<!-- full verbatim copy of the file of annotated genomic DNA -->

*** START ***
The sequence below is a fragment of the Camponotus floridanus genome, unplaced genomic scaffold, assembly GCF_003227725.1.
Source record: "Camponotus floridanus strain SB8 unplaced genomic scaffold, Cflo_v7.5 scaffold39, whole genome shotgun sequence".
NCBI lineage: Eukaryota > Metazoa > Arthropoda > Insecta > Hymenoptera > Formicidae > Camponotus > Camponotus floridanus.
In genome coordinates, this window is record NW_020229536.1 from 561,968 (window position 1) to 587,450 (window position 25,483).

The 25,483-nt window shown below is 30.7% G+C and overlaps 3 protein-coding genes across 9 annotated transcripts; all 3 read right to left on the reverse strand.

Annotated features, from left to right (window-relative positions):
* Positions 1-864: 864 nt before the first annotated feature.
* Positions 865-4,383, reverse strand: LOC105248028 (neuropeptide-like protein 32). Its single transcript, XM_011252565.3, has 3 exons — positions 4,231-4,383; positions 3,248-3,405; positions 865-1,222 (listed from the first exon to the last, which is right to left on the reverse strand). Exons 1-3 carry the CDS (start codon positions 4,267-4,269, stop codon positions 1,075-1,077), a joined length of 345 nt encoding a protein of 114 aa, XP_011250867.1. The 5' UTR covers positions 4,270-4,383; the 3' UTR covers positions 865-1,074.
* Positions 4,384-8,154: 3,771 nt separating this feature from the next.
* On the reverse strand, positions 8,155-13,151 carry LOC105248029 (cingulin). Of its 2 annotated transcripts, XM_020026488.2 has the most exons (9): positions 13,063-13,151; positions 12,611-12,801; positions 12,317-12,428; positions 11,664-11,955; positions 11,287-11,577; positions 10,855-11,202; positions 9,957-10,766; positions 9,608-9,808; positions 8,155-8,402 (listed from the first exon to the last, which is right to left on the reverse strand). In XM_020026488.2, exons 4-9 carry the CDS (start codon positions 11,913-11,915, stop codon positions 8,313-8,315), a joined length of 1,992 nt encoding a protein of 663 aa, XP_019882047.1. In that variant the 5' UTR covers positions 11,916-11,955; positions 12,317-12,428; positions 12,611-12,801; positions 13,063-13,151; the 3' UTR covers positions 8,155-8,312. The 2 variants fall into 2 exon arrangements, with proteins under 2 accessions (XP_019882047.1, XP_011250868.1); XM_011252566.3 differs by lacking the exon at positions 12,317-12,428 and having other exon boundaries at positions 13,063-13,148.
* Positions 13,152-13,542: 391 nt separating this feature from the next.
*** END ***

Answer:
The sequence below is a fragment of the Camponotus floridanus genome, unplaced genomic scaffold, assembly GCF_003227725.1.
Source record: "Camponotus floridanus strain SB8 unplaced genomic scaffold, Cflo_v7.5 scaffold39, whole genome shotgun sequence".
NCBI lineage: Eukaryota > Metazoa > Arthropoda > Insecta > Hymenoptera > Formicidae > Camponotus > Camponotus floridanus.
In genome coordinates, this window is record NW_020229536.1 from 561,968 (window position 1) to 587,450 (window position 25,483).

The 25,483-nt window shown below is 30.7% G+C and overlaps 3 protein-coding genes across 9 annotated transcripts; all 3 read right to left on the reverse strand.

Annotated features, from left to right (window-relative positions):
* Positions 1-864: 864 nt before the first annotated feature.
* Positions 865-4,383, reverse strand: LOC105248028 (neuropeptide-like protein 32). Its single transcript, XM_011252565.3, has 3 exons — positions 4,231-4,383; positions 3,248-3,405; positions 865-1,222 (listed from the first exon to the last, which is right to left on the reverse strand). Exons 1-3 carry the CDS (start codon positions 4,267-4,269, stop codon positions 1,075-1,077), a joined length of 345 nt encoding a protein of 114 aa, XP_011250867.1. The 5' UTR covers positions 4,270-4,383; the 3' UTR covers positions 865-1,074.
* Positions 4,384-8,154: 3,771 nt separating this feature from the next.
* On the reverse strand, positions 8,155-13,151 carry LOC105248029 (cingulin). Of its 2 annotated transcripts, XM_020026488.2 has the most exons (9): positions 13,063-13,151; positions 12,611-12,801; positions 12,317-12,428; positions 11,664-11,955; positions 11,287-11,577; positions 10,855-11,202; positions 9,957-10,766; positions 9,608-9,808; positions 8,155-8,402 (listed from the first exon to the last, which is right to left on the reverse strand). In XM_020026488.2, exons 4-9 carry the CDS (start codon positions 11,913-11,915, stop codon positions 8,313-8,315), a joined length of 1,992 nt encoding a protein of 663 aa, XP_019882047.1. In that variant the 5' UTR covers positions 11,916-11,955; positions 12,317-12,428; positions 12,611-12,801; positions 13,063-13,151; the 3' UTR covers positions 8,155-8,312. The 2 variants fall into 2 exon arrangements, with proteins under 2 accessions (XP_019882047.1, XP_011250868.1); XM_011252566.3 differs by lacking the exon at positions 12,317-12,428 and having other exon boundaries at positions 13,063-13,148.
* Positions 13,152-13,542: 391 nt separating this feature from the next.